Tropical Storm Ivo will move through an environment favorable for intensification during the next 36 to 48 hours.  Ivo will move over water where the Sea Surface Temperature is near 29°C.  It will move south of an upper level ridge that stretches from west of California to northern Mexico.  The ridge will produce easterly winds which will blow toward the top of the circulation.  Those winds will cause some vertical wind shear, which could slow the rate at which Tropical Storm Ivo intensifies. However, the shear will not be strong enough to prevent intensification and Ivo could strengthen into a hurricane within 36 hours.  Tropical Storm Ivo will start to move over cooler water when it moves west of Baja California and that will cause it to weaken during the weekend.

The ridge will steer Tropical Storm Ivo toward the northwest during the next several days.  On its anticipated track Tropical Storm Ivo will move west of Baja California.  The primary impact of Ivo will be to generate waves which will reach the west coast of Baja California and southern California.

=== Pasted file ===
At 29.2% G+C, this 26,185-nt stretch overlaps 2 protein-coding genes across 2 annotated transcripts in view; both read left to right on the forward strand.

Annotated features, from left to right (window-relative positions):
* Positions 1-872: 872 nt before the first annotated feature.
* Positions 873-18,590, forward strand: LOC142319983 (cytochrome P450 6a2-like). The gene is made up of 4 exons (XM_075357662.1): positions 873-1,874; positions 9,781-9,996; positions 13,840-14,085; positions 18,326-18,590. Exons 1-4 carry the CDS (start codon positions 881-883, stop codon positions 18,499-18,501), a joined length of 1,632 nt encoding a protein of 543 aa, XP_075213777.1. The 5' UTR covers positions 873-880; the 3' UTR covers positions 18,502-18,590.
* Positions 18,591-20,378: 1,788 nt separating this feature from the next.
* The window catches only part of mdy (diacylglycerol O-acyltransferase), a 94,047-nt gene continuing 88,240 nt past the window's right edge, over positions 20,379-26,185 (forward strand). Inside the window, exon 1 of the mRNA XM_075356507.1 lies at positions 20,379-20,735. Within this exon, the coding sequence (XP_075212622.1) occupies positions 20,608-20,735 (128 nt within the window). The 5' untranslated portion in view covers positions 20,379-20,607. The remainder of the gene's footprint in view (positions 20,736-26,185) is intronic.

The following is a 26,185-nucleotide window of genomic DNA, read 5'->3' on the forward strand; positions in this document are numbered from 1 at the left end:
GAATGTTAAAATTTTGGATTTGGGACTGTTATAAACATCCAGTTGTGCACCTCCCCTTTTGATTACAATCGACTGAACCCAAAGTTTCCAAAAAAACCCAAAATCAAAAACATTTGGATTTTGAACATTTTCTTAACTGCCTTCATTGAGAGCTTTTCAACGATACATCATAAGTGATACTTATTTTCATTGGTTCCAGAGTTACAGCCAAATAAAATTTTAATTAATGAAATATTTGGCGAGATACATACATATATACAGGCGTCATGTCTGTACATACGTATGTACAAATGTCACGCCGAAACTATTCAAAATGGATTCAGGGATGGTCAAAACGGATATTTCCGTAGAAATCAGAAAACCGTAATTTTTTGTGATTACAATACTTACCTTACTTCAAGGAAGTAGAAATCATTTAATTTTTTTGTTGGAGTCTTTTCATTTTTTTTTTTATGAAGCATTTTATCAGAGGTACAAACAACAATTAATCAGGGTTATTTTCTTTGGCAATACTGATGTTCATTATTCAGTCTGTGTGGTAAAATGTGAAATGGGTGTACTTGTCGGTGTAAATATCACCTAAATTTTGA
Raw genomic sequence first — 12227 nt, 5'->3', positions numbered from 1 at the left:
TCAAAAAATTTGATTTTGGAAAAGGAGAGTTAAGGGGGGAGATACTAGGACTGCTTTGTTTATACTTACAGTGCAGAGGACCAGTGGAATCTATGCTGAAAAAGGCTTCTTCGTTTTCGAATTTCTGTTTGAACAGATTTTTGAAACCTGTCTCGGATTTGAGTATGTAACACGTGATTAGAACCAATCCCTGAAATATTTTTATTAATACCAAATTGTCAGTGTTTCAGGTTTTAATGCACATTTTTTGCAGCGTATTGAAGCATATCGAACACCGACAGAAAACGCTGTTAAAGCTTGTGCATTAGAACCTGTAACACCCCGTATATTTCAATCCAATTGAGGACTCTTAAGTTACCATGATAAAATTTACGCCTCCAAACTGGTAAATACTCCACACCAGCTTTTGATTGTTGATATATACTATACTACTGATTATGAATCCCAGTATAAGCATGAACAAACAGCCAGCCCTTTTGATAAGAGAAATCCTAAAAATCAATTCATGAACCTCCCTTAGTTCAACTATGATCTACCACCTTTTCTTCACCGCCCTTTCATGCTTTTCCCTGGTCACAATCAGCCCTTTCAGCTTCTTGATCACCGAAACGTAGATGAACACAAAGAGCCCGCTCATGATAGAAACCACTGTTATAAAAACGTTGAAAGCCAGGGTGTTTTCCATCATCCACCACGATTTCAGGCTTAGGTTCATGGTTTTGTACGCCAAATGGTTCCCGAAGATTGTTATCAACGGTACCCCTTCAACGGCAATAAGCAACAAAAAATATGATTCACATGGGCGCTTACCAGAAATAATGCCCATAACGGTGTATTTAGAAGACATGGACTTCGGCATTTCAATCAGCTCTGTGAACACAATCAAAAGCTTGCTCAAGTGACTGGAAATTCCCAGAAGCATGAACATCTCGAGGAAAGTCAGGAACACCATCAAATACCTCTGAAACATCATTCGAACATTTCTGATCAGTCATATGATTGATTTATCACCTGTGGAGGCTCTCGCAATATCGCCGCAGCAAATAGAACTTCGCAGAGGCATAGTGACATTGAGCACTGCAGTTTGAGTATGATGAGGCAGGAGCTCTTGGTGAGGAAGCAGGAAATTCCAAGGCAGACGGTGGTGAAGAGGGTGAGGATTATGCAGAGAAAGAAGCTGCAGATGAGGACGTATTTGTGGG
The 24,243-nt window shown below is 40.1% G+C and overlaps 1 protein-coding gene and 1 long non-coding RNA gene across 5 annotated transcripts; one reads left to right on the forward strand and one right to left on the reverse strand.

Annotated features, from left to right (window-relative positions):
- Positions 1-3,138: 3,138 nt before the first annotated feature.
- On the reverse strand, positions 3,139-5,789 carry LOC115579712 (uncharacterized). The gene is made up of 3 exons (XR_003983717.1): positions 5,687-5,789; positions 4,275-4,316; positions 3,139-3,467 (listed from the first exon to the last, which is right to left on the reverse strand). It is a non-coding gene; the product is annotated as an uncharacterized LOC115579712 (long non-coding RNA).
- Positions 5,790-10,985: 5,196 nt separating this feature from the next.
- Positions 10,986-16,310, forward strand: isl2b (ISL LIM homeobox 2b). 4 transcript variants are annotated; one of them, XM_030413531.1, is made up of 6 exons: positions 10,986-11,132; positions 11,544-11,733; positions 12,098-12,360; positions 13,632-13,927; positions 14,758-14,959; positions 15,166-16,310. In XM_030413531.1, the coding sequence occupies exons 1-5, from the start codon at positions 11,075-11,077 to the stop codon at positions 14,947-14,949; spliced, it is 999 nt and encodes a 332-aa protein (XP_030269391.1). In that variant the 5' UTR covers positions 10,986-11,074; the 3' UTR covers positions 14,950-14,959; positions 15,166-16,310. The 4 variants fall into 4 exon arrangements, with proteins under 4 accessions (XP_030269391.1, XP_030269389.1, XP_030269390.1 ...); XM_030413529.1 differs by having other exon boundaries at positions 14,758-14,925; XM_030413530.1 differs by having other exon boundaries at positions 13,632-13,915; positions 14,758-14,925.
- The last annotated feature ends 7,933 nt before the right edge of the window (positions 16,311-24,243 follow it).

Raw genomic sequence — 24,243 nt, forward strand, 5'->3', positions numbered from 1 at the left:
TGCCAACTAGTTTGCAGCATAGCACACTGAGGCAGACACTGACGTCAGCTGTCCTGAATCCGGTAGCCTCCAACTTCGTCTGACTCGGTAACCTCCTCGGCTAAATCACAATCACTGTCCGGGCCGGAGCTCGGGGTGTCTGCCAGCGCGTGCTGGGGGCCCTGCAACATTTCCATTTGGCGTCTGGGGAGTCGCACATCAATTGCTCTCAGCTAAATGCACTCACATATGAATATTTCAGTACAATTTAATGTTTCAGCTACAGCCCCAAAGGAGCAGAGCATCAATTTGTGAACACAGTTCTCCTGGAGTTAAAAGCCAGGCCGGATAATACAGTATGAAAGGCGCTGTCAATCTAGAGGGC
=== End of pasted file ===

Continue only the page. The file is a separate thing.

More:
Hurricane Hector Passes South of Hawaii

Powerful Hurricane Hector passed south of Hawaii on Wednesday.  At 11:00 p.m. EDT on Wednesday the center of Hurricane Hector was located at latitude 16.7°N and longitude 156.8°W which put it about 325 miles (525 km) south-southeast of Honolulu, Hawaii.  Hector was moving toward the west at 16 m.p.h. (26 km/h).  The maximum sustained wind speed was 115 m.p.h. (185 km/h) and there were wind gusts to 135 m.p.h. (220 km/h).  The minimum surface pressure was 959 mb.

The circulation of Hurricane Hector remained circular and symmetrical.  Information from radar and satellites indicated that Hurricane Hector had a double eyewall structure.  There was a small inner eye surrounded by an inner eyewall.  The inner eyewall was thin and it appeared to be weakening.  A clear area, sometimes called a moat, surrounded the inner eyewall.  A second thicker eyewall surrounded the moat.  Several shorter bands of of showers and thunderstorms were revolving around the core of Hector.  The circulation of Hurricane Hector was relatively small.  Winds to hurricane force extended out about 35 miles (55 km) from the center of circulation.  Winds to tropical storm force only extended out about 95 miles (155 km) from the center.